’m still not sure if the Twitter stream is the right place to be for advertising, but with the way the company set out to make it easy for developers to build upon their platform with open APIs, it’s no wonder so many ad networks have sprung up since it got started. Its massive growth and the fact that the San Francisco startup is a media and celebrity darling probably helped in that regard, too.
One of the companies that is dabbling with advertising on Twitter – even if Biz & co seem to be reluctant to do some serious testing of their own – is Ad.ly, an LA-based startup that launched about a month ago.
In essence, Ad.ly aims to link up high-profile advertisers with celebrities on Twitter and distribute links to marketing campaigns through the celebs’ tweet streams with full disclosure.
The model is pretty straightforward: the celebrity (or publisher) gets a lot of cash in return for a couple of messages that are under 140 characters, and Ad.ly takes its cut.
As my colleague Leena Rao wrote upon Ad.ly’s launch:
Each publisher sets the price of a Tweet campaign but Ad.ly will give the publisher a pricing suggestion based on variety of metrics. Ad.ly’s proprietary algorithm evaluates follower counts, authority, quality of Tweets and will help determine the Twitter’s value. And when I say that celebs get paid “handsomely,” I mean it. If a celeb has above a million followers, each Tweet gets in the five figures, with multiple Tweets about a product netting the celeb a six-figure reward (yes, for four Tweets!). Ad.ly takes a cut of what the celeb makes, but Rad wouldn’t reveal what the percentage is.
That’s a lot of money for tweets, so time will tell if it’s a sustainable model, if celebrities keep signing up and using the service and if Ad.ly will be able to pay their promised dues. But some investors are bullish on the potential, at least.
Yesterday, GRP Partners’ Mark Suster wrote an interesting blog post on the topic of VC seed funding. In the post, Suster reveals that GRP Partners, where he is a General Partner, has just closed a $500,000 seed round for Ad.ly and that he’d be interested in leading or joining follow-up VC financing rounds if the startup keeps performing well.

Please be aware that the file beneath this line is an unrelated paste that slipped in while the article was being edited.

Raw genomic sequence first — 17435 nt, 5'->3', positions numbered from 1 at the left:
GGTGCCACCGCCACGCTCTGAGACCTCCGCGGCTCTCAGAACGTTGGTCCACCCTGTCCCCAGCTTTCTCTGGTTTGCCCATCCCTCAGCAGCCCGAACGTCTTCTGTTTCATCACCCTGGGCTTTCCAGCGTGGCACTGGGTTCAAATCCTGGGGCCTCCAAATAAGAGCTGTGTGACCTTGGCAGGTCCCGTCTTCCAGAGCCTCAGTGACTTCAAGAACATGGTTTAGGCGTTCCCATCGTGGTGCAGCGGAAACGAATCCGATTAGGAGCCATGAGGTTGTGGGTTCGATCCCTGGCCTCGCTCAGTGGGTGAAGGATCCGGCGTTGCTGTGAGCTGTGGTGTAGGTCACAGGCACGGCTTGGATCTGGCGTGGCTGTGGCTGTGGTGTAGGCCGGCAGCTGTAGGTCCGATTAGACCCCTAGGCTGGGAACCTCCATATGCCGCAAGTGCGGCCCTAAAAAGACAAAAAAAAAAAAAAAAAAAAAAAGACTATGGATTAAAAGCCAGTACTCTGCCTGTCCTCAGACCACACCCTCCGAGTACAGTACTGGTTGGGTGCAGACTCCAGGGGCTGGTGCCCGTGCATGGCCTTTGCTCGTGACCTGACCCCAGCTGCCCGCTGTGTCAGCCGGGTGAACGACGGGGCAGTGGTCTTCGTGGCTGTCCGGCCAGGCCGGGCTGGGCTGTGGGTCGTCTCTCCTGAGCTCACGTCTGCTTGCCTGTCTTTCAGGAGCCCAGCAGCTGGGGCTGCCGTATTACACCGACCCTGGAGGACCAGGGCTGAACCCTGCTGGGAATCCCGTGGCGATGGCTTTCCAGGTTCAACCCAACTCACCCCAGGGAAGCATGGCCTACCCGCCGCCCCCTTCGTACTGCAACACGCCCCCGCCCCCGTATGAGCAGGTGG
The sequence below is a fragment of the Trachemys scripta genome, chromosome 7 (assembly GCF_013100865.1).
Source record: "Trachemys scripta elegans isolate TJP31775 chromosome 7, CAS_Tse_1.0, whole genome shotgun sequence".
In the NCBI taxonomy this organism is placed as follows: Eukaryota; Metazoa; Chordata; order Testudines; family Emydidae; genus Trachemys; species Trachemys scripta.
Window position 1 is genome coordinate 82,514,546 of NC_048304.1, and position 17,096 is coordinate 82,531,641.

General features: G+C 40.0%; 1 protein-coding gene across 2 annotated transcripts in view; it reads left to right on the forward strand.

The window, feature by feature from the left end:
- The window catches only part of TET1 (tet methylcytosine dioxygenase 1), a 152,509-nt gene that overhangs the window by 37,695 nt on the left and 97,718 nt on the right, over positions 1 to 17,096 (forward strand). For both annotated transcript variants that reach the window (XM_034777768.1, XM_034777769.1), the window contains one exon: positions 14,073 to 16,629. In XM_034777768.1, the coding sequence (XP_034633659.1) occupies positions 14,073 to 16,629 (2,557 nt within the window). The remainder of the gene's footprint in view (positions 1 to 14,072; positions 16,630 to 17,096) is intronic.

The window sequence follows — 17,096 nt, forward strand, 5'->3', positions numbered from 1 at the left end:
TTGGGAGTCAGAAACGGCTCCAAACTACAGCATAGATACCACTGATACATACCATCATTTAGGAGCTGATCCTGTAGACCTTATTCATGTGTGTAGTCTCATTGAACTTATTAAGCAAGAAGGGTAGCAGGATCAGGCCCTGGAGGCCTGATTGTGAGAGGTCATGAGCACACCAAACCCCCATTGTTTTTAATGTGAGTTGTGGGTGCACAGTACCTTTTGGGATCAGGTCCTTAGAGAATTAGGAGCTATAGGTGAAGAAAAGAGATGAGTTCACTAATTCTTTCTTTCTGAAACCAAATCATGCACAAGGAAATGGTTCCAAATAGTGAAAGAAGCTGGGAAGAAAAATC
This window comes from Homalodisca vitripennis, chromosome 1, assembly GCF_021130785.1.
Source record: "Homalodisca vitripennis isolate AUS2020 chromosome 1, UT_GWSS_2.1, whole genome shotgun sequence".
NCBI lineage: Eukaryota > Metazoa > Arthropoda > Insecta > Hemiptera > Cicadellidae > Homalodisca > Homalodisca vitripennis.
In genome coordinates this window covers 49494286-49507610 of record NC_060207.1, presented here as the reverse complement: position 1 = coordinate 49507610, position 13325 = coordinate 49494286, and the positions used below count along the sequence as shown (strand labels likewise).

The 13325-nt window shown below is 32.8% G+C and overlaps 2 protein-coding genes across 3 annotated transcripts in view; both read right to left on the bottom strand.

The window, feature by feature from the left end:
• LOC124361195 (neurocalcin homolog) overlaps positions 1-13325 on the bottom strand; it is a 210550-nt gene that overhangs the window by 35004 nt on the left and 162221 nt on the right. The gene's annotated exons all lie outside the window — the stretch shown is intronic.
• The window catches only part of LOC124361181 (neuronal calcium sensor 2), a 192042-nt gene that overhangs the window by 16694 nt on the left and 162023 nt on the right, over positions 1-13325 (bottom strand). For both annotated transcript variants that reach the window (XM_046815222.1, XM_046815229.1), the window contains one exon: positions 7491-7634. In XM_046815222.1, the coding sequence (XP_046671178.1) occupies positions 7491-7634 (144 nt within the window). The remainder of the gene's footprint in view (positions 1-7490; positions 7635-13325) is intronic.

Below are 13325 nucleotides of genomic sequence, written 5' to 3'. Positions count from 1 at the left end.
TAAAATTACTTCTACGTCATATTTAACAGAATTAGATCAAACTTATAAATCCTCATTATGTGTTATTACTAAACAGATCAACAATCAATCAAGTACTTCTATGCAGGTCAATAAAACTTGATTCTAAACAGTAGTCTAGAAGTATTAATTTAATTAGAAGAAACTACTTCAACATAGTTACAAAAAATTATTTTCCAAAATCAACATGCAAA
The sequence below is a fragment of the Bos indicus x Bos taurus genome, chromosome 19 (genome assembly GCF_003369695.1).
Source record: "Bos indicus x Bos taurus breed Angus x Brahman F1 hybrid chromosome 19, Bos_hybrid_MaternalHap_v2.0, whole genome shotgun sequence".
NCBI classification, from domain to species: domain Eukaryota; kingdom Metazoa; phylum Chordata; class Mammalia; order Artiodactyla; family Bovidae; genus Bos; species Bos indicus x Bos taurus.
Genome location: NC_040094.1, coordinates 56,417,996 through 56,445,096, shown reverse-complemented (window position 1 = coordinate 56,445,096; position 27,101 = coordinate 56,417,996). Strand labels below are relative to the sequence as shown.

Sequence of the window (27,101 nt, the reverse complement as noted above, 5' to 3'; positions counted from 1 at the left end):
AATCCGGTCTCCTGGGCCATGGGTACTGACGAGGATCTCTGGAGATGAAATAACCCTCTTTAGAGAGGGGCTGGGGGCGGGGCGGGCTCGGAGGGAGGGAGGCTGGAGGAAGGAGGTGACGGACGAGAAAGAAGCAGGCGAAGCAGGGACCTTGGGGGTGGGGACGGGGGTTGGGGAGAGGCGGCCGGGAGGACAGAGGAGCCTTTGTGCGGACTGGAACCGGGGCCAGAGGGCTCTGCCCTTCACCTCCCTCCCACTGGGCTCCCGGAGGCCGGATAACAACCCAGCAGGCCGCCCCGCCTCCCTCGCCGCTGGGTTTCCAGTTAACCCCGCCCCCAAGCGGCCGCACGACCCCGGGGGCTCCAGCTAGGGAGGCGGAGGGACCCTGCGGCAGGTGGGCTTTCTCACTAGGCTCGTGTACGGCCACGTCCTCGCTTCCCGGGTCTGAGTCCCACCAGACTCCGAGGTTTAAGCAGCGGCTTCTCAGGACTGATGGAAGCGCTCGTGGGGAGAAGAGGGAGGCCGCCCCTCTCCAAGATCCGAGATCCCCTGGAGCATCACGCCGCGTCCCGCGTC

A couple of weeks ago, Ad.ly even hired a West Hollywood PR and marketing firm calledEntertainment Fusion Group to be its ‘Agency of Record’; EFG will help the fledgling company with public relations and talent procurement. Since it’s deeply embedded in the entertainment industry, the firm should help Ad.ly get some exposure within the circle of movie stars and other celebrities.
So what gives? Has Ad.ly, with its focus on high-profile advertising partners and celeb Twitter users with a large number of followers, cracked the nut of Twitter advertising? Impossible to say without seeing some numbers, but it appears to be striking a chord or two.
Not that Ad.ly is the only one trying to capitalize on Twitter’s growth and celebrities’ massive audience.SponsoredTweets (from IZEA) does much of the same, and then there’s ExecTweets, a cooperation between Microsoft and Federated Media. Others, like Be-A-Magpie and Twittad, have their sights set on the long tail of Twitter.
Whether you think of it as stream pollution or an innovation social media monetization, Twitter advertising is here to stay, for better or worse. And you can rest assured many of these ad networks are going to run a profitable business way before Twitter does. The flip side of that coin is of course the fact that all of rely on the Twitter platform, so if they prosper or perish is partly Twitter’s call.